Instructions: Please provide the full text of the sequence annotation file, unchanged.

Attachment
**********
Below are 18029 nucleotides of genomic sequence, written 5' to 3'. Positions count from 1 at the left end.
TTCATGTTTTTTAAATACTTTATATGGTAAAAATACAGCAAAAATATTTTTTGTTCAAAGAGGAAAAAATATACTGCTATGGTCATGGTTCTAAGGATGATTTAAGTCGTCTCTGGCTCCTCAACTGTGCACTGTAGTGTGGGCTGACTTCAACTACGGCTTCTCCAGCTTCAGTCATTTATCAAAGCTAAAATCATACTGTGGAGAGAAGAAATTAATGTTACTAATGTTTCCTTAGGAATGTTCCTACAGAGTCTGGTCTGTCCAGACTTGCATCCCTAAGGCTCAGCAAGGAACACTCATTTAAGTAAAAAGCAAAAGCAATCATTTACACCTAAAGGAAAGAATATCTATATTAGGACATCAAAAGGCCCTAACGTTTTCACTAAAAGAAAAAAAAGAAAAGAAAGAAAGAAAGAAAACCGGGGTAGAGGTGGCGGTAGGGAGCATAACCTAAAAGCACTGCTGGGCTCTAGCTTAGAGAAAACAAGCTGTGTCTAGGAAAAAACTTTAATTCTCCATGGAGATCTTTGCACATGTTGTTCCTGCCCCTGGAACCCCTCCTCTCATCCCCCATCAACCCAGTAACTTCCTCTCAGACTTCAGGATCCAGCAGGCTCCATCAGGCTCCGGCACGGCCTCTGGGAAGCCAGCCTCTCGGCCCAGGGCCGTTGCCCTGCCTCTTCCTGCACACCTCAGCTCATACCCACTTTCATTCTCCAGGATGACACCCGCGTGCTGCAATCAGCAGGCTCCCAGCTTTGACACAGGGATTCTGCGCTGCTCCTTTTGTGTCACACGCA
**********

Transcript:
Below are 18029 nucleotides of genomic sequence, written 5' to 3'. Positions count from 1 at the left end.
TTCATGTTTTTTAAATACTTTATATGGTAAAAATACAGCAAAAATATTTTTTGTTCAAAGAGGAAAAAATATACTGCTATGGTCATGGTTCTAAGGATGATTTAAGTCGTCTCTGGCTCCTCAACTGTGCACTGTAGTGTGGGCTGACTTCAACTACGGCTTCTCCAGCTTCAGTCATTTATCAAAGCTAAAATCATACTGTGGAGAGAAGAAATTAATGTTACTAATGTTTCCTTAGGAATGTTCCTACAGAGTCTGGTCTGTCCAGACTTGCATCCCTAAGGCTCAGCAAGGAACACTCATTTAAGTAAAAAGCAAAAGCAATCATTTACACCTAAAGGAAAGAATATCTATATTAGGACATCAAAAGGCCCTAACGTTTTCACTAAAAGAAAAAAAAGAAAAGAAAGAAAGAAAGAAAACCGGGGTAGAGGTGGCGGTAGGGAGCATAACCTAAAAGCACTGCTGGGCTCTAGCTTAGAGAAAACAAGCTGTGTCTAGGAAAAAACTTTAATTCTCCATGGAGATCTTTGCACATGTTGTTCCTGCCCCTGGAACCCCTCCTCTCATCCCCCATCAACCCAGTAACTTCCTCTCAGACTTCAGGATCCAGCAGGCTCCATCAGGCTCCGGCACGGCCTCTGGGAAGCCAGCCTCTCGGCCCAGGGCCGTTGCCCTGCCTCTTCCTGCACACCTCAGCTCATACCCACTTTCATTCTCCAGGATGACACCCGCGTGCTGCAATCAGCAGGCTCCCAGCTTTGACACAGGGATTCTGCGCTGCTCCTTTTGTGTCACACGCA